News-in-Transition

17 September 2017

 - Shopping local will help you live longer—and better.

In times like these (Donald Trump, the climate crisis, environmental degradation, police brutality, etc.), it’s natural to feel a need to do something. But what? It’s easy to donate online to any one of hundreds of organizations. Heck, even making an Amazon purchase online or an in-store Whole Foods purchase is accompanied by an opportunity to donate to an organization that needs your spare change. But where does that money go? And really, do you know what effect it is having?

While it’s nice and convenient to text-to-donate or round up for charity, there is a more direct, and more effective way to take action to make the world a better place, and it starts in your own backyard. It’s keeping your money where your home is by shopping local. 

The impact of this simple action is so profound you might add years to your life, and to your neighbor’s. Here’s what happens when you buy local.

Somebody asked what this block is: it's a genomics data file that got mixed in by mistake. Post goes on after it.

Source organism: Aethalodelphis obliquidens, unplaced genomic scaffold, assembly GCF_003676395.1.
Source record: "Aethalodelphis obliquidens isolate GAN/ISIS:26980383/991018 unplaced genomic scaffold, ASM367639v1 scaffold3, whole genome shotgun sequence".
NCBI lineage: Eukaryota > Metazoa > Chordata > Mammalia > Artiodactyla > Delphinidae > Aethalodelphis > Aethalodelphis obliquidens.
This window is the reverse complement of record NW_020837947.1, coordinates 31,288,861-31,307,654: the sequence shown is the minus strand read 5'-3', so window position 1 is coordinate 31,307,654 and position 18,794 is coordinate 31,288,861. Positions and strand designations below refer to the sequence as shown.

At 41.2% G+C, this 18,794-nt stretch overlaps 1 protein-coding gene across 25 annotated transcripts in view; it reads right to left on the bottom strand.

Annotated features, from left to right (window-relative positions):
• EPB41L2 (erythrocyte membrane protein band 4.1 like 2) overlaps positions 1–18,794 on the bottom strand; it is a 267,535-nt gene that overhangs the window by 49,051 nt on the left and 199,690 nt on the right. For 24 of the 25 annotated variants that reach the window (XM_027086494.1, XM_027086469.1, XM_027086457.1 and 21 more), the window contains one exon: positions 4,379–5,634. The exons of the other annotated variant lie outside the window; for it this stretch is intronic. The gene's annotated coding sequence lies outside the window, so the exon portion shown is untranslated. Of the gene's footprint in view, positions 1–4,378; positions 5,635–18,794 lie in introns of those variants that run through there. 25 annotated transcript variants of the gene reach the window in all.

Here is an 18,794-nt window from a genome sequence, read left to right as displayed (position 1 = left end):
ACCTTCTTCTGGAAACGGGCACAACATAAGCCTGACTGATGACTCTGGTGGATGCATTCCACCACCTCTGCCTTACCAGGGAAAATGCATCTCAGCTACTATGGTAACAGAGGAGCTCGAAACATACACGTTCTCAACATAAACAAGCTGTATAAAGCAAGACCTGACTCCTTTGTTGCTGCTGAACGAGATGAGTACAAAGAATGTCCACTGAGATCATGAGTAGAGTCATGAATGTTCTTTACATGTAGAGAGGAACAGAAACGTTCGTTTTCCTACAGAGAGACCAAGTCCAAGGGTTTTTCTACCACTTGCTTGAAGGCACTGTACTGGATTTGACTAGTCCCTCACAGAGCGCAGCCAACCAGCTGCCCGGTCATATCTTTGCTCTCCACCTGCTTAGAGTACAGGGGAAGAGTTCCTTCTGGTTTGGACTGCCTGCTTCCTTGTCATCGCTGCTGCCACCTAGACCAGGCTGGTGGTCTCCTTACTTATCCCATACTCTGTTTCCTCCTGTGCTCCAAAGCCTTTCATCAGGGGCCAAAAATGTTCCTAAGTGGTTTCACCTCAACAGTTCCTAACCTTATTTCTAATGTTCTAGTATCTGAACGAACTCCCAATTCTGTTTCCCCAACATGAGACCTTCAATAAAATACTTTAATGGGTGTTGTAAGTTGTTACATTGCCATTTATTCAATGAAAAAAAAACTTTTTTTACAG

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16 September 2017

12 September 2017

 - The role of the Shaman in the original peoples is to resolve issues of the tribe that other members were unable to rectify themselves. They heal, they influence, they transform, otherwise known as the art of magic.

​Traditional and contemporary shamans do this by consciously venturing into the non-physical realm – a practice called ‘journeying’ – to dance with the spirits of their ancestors and their land to find answers to their current affairs, and assist the energetic rivers to flow in more desired directions.

However, as the Western world became so-called ‘civilised’ over the course of several millennia, they tore the role of shamans and other energetic workers out of their societal infrastructure. Tribal peoples were labelled as primitive and undeveloped. Magicians hid in the shadows. Witches were burned. Organised religion stepped up to dictate their version of the divine to the masses, eventually leading to the secularisation of large portions of society, including their managerial structures.

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19 August 2017

Warming worry over soil microbes - In our education systems, we have come to think that soil simply means dirt and that dirt means dirty. But dirt is not dirty; it is the source of life. Without it there is no life.